This week Dayton Moore confirmed more coaching staff changes, announcing the re-assignment of hitting coach Dale Sveum to bench coach, leaving an opening with the hitting coach gig. Sveum had been the hitting coach since replacing interim coach George Brett in 2014, after Brett had replaced Andre David and Jack Maloof early into that season.
Don’t look for George to step back out of the front office to take the gig, and Kevin Seitzer is employed as hitting coach for the Atlanta Braves and unlikely to return. Instead, here are some more likely candidates.
Gregg is the hitting coach for the Omaha Storm Chasers, having been with the Royals organization since 2007. The former Braves outfielder began his coaching career with that organization while Dayton Moore was there, before moving on to work in the Cardinals organization. He began as the hitting coach in AA for the Royals in 2007-2008 before moving up to Omaha, where he has spent the last nine seasons.
Gregg has worked with hitters like Mike Moustakas, and should have familiarity with the Royals that make up the future like Raúl Mondesí, Jorge Soler, Cheslor Cuthbert, Whit Merrifield, and Jorge Bonifacio. Gregg was passed over for the job in 2012 when Seitzer was fired.
I mentioned Kendall as a potential pitching coach, but he could fill in as hitting coach as well. Kendall was pretty good with the bat in his 15-year Major League Career, hitting .288/.366/.378. He has served in the front office as a special assignment coach since 2012, and has served as an instructor in spring training.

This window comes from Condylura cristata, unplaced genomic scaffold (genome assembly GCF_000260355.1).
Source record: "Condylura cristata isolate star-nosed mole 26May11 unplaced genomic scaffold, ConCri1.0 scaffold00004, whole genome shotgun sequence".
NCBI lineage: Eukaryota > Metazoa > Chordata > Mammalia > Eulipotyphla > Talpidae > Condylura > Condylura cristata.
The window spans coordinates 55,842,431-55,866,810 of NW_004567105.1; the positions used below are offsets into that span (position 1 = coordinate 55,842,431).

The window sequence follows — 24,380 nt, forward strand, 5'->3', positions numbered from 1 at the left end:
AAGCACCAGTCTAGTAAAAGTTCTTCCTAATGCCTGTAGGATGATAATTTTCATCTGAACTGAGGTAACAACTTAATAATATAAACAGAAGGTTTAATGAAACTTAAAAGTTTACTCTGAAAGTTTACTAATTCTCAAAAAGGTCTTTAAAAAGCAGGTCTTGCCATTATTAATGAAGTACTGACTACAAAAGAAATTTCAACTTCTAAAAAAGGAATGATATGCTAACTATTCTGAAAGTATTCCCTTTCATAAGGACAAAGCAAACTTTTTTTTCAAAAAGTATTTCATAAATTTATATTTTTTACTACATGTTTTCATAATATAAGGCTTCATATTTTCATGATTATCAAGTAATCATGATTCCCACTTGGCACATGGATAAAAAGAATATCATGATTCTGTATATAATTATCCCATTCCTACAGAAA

Kendall is very old school - his book on baseball philosophy is entitled Throwback - but he was a very disciplined hitter in his playing days. His book talks a lot about pitch selection, understanding situations and the count. For a team that has been known on being overly aggressive, this could be welcome instruction, if he can get through to them.
Sanders joined the Royals front office earlier this year as a special assistant after working in the Diamondbacks association. His role was to “work on special-assignment projects throughout the club’s minor-league system”, but he did have some on-field work with players in spring training. He previously played with the Royals from 2006 to 2007. Sanders has no coaching experience at any level, but could perhaps transition into such a role with the assistance of Sveum.
Wilson is the manager of the AA Northwest Arkansas Naturals and may be a rising star in the organization. He has been skipper there since 2014, and has been recognized by the organization, winning the Dick Howser Award in 2016 for outstanding player development. Before that he managed in lower levels for the Royals, leading low-A Kane County to the playoffs in 2011, and managing High-A Wilmington for two seasons.